Green Ravioli with Two Potato Fillings

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Preparation info

  • Serve


    as a Main Course
    • Difficulty


Appears in

The Potato Year: 300 Classic Recipes

The Potato Year

By Lucy Madden

Published 2015

  • About

Without a pasta machine (the hand-cranked variety is excellent) I would not recommend making ravioli. Rolling pasta by hand is time-consuming and difficult. With a machine, the whole process becomes very pleasurable. This amount will serve four as a main course.


For the Ravioli

  • 7 oz (200 g) plain white flour
  • A pinch of salt
  • 2 oz (50 g) spinach, cooked and very finely chopped
  • 2 eggs

For the Fillings

  • 8 oz (225 g) potato, steamed and cut into very small dice
  • 2 oz (50 g) chorizo sausage, cut into very small dice
  • 1 egg, beaten
  • Sea salt and freshly ground black pepper
  • 4 oz (110 g) leeks, very thinly sliced
  • 1 tablespoon olive oil
  • 3 tablespoons cream

To finish

  • Milk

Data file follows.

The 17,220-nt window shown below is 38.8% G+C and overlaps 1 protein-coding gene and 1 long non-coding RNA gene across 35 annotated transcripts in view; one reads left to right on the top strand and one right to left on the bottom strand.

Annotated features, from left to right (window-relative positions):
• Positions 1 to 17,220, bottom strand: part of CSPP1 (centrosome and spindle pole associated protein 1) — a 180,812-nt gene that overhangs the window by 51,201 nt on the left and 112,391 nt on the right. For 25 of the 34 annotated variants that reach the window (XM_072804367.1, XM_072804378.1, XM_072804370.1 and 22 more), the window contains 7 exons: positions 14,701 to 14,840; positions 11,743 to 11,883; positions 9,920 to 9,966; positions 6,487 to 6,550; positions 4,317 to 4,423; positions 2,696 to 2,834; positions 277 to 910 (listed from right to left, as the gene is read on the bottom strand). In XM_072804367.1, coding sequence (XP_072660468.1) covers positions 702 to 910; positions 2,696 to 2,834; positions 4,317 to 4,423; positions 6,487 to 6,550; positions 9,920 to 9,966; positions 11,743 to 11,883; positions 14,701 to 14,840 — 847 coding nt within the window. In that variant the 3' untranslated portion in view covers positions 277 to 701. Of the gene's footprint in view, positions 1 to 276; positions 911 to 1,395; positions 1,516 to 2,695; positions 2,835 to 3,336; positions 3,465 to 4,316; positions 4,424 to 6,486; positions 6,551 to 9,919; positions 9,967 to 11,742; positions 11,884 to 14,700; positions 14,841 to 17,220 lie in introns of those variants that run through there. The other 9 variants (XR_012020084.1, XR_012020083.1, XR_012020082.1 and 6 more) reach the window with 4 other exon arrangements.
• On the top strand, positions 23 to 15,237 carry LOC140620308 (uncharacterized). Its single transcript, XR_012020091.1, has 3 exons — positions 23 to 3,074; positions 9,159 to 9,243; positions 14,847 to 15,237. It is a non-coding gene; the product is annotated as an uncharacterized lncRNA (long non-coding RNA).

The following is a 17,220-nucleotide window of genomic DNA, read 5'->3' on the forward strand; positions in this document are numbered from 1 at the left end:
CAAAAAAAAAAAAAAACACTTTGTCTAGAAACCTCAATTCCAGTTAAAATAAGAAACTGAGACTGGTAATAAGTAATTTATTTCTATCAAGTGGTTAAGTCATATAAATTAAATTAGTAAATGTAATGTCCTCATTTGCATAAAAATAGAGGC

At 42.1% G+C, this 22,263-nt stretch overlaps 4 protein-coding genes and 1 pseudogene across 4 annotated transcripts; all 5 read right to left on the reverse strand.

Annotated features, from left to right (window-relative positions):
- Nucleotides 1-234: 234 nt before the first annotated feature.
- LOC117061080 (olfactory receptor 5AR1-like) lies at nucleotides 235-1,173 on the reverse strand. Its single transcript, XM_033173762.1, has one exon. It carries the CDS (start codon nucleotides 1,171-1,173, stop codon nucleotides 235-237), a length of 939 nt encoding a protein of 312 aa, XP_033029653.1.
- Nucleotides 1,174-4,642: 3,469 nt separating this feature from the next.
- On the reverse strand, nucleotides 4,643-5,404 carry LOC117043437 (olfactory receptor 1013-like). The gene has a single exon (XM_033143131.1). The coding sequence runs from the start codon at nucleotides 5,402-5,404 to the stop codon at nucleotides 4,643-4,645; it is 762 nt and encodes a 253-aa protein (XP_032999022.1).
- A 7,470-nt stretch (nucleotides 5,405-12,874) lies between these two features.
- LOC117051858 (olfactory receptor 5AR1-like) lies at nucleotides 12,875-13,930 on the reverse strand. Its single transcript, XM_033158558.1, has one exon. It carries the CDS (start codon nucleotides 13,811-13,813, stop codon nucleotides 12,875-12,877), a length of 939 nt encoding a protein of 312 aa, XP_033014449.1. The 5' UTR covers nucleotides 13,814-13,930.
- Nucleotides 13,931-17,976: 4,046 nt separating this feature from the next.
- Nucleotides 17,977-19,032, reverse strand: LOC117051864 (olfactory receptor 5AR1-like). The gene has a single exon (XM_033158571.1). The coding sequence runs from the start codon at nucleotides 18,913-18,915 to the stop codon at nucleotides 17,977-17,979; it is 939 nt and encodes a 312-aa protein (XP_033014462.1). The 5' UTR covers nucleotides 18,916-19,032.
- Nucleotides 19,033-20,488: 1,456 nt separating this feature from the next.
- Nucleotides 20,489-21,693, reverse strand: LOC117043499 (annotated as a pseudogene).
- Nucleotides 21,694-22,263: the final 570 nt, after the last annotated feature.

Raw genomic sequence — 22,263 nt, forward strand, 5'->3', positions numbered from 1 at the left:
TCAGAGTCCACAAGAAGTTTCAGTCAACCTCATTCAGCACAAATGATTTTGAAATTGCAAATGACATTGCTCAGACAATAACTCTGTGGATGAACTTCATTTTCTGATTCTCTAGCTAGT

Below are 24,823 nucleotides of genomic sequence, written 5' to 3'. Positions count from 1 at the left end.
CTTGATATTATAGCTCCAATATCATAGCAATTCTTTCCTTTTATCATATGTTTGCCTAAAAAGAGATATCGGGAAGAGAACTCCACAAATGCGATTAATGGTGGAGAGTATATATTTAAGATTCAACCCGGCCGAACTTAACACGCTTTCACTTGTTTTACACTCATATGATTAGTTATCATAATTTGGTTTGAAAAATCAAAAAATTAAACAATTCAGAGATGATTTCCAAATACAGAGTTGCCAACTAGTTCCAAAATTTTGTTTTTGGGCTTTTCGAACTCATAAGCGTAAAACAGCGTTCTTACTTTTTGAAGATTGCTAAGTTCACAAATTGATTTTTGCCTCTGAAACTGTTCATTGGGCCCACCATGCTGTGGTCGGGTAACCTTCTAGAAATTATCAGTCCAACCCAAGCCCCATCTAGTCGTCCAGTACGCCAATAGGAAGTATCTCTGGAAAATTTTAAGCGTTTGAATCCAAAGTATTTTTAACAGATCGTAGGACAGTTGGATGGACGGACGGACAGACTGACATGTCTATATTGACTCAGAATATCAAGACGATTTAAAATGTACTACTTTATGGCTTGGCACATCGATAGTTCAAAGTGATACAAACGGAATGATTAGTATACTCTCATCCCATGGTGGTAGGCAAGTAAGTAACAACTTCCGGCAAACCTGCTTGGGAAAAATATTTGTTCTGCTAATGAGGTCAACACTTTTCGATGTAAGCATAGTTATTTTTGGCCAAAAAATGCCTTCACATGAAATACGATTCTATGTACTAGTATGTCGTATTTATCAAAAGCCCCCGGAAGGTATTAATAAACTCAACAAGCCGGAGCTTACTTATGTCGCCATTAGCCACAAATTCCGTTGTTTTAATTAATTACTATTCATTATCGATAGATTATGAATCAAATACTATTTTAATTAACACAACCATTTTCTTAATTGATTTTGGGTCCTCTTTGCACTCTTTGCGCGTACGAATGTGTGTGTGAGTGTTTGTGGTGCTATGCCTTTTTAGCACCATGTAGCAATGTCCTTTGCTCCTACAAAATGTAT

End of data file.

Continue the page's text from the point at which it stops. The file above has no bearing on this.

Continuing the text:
• A little melted butter
  • Parmesan cheese, grated


Make the ravioli by combining all the ingredients in a bowl and mixing to a smooth dough – this is very easily done in a food processor. You may need to add a little more flour to make a dry paste. Wrap in cling film and leave for 15 minutes.

Make the fillings by dividing the diced potato into 2 bowls. In the first bowl add the sausage and combine with the egg and seasoning.

Cook the leeks very quickly in the olive oil and stir in the cream, season and combine with the second batch of diced potato. Leave to cool.

Make the ravioli by rolling out the pasta to wafer thin sheets. If you don’t have special ravioli cutters, a biscuit cutter will do as well to cut out circles. Divide the 2 fillings between these, putting enough of the filling into each circle so that you can make moon-shaped pasties. Damp the edges with milk and press well together. Leave to dry for a half-hour.

Cook the ravioli by plunging them into boiling salted water for about 2 minutes. Serve them sprinkled with grated Parmesan and melted butter.

The Staffordshire Pottery works made a series of potato pots with open spouts. It is thought that these pots were either to be used as gin bottles or filled with hot water and used to warm the hands of those who carried them around hidden in muffs.

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